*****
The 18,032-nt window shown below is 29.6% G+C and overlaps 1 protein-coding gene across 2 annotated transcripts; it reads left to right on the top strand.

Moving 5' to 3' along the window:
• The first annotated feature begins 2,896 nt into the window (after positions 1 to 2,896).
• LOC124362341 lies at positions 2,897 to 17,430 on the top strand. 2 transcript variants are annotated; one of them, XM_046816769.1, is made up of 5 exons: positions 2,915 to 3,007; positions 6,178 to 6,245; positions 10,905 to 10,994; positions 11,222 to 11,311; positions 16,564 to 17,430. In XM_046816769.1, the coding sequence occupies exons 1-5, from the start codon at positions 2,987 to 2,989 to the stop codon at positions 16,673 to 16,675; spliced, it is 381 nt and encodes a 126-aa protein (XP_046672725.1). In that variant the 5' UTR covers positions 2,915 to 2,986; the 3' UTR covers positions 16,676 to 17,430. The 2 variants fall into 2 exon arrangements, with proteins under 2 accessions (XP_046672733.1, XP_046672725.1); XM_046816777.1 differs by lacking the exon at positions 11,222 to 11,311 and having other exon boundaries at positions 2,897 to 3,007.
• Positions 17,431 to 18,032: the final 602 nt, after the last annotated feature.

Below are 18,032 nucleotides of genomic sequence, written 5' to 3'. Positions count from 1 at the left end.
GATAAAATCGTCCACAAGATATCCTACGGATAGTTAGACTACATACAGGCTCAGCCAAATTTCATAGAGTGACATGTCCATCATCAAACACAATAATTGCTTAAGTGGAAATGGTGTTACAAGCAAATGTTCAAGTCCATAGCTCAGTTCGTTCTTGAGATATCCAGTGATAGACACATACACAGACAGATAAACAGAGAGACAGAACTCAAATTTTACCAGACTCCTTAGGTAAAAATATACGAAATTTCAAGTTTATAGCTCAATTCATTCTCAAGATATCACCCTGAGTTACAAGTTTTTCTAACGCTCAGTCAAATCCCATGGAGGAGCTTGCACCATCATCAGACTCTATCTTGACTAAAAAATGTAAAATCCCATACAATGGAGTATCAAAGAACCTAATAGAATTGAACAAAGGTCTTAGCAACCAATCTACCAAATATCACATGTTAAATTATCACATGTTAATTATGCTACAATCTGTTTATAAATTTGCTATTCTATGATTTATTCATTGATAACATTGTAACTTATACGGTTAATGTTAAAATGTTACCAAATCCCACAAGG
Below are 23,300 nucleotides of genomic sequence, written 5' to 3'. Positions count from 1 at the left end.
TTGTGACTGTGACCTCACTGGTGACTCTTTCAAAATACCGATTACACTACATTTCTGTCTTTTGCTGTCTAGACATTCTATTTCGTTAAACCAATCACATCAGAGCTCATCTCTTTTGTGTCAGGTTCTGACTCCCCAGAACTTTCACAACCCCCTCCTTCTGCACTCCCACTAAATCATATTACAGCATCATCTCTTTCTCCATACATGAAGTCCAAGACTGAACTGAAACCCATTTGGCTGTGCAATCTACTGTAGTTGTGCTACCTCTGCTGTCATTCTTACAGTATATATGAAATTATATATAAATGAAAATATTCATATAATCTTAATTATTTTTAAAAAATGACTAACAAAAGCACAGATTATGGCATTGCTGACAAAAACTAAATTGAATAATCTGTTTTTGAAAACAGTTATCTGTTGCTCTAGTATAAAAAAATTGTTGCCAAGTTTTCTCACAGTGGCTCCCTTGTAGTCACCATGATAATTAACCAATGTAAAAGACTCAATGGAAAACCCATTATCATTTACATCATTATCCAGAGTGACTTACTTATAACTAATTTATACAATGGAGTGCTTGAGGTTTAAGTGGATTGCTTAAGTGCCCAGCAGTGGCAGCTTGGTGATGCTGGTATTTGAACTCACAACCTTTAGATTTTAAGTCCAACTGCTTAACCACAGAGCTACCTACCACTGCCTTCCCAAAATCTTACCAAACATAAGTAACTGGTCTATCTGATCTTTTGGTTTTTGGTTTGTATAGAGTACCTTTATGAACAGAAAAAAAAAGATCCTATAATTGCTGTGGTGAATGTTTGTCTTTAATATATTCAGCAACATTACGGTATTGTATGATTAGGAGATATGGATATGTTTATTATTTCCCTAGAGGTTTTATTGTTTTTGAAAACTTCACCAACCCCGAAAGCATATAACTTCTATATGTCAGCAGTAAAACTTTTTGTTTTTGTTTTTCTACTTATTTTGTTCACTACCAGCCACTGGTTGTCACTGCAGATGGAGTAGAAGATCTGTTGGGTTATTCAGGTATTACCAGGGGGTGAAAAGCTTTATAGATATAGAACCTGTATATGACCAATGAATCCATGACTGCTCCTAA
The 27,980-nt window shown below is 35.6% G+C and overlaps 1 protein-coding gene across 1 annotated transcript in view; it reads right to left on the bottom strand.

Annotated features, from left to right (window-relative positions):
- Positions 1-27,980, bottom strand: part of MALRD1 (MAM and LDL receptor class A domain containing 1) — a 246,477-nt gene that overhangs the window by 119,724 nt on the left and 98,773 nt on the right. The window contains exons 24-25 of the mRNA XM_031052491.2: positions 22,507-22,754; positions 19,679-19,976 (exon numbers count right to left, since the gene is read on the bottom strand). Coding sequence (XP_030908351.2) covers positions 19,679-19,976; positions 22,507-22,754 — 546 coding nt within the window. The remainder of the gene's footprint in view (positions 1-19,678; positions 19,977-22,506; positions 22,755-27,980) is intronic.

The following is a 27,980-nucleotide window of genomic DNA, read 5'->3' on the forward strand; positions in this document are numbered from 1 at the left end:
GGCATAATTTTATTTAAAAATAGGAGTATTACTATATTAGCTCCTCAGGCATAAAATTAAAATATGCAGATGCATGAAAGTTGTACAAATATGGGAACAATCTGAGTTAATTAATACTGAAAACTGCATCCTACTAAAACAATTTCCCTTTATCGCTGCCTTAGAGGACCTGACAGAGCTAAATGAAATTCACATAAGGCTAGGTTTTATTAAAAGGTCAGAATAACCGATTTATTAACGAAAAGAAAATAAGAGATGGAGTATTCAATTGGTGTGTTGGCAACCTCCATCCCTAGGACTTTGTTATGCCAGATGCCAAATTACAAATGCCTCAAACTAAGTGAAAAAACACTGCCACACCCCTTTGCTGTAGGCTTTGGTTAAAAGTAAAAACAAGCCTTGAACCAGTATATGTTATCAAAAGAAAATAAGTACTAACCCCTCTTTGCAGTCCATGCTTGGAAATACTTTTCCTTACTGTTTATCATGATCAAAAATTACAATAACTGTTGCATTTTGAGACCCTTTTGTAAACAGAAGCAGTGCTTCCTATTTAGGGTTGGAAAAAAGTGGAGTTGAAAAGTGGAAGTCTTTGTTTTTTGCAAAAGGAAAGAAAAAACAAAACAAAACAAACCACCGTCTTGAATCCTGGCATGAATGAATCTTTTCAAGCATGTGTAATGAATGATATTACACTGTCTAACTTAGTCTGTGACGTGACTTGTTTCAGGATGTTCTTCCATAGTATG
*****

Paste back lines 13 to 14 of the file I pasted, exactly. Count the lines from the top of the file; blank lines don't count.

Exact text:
The following is a 27,980-nucleotide window of genomic DNA, read 5'->3' on the forward strand; positions in this document are numbered from 1 at the left end:
GGCATAATTTTATTTAAAAATAGGAGTATTACTATATTAGCTCCTCAGGCATAAAATTAAAATATGCAGATGCATGAAAGTTGTACAAATATGGGAACAATCTGAGTTAATTAATACTGAAAACTGCATCCTACTAAAACAATTTCCCTTTATCGCTGCCTTAGAGGACCTGACAGAGCTAAATGAAATTCACATAAGGCTAGGTTTTATTAAAAGGTCAGAATAACCGATTTATTAACGAAAAGAAAATAAGAGATGGAGTATTCAATTGGTGTGTTGGCAACCTCCATCCCTAGGACTTTGTTATGCCAGATGCCAAATTACAAATGCCTCAAACTAAGTGAAAAAACACTGCCACACCCCTTTGCTGTAGGCTTTGGTTAAAAGTAAAAACAAGCCTTGAACCAGTATATGTTATCAAAAGAAAATAAGTACTAACCCCTCTTTGCAGTCCATGCTTGGAAATACTTTTCCTTACTGTTTATCATGATCAAAAATTACAATAACTGTTGCATTTTGAGACCCTTTTGTAAACAGAAGCAGTGCTTCCTATTTAGGGTTGGAAAAAAGTGGAGTTGAAAAGTGGAAGTCTTTGTTTTTTGCAAAAGGAAAGAAAAAACAAAACAAAACAAACCACCGTCTTGAATCCTGGCATGAATGAATCTTTTCAAGCATGTGTAATGAATGATATTACACTGTCTAACTTAGTCTGTGACGTGACTTGTTTCAGGATGTTCTTCCATAGTATG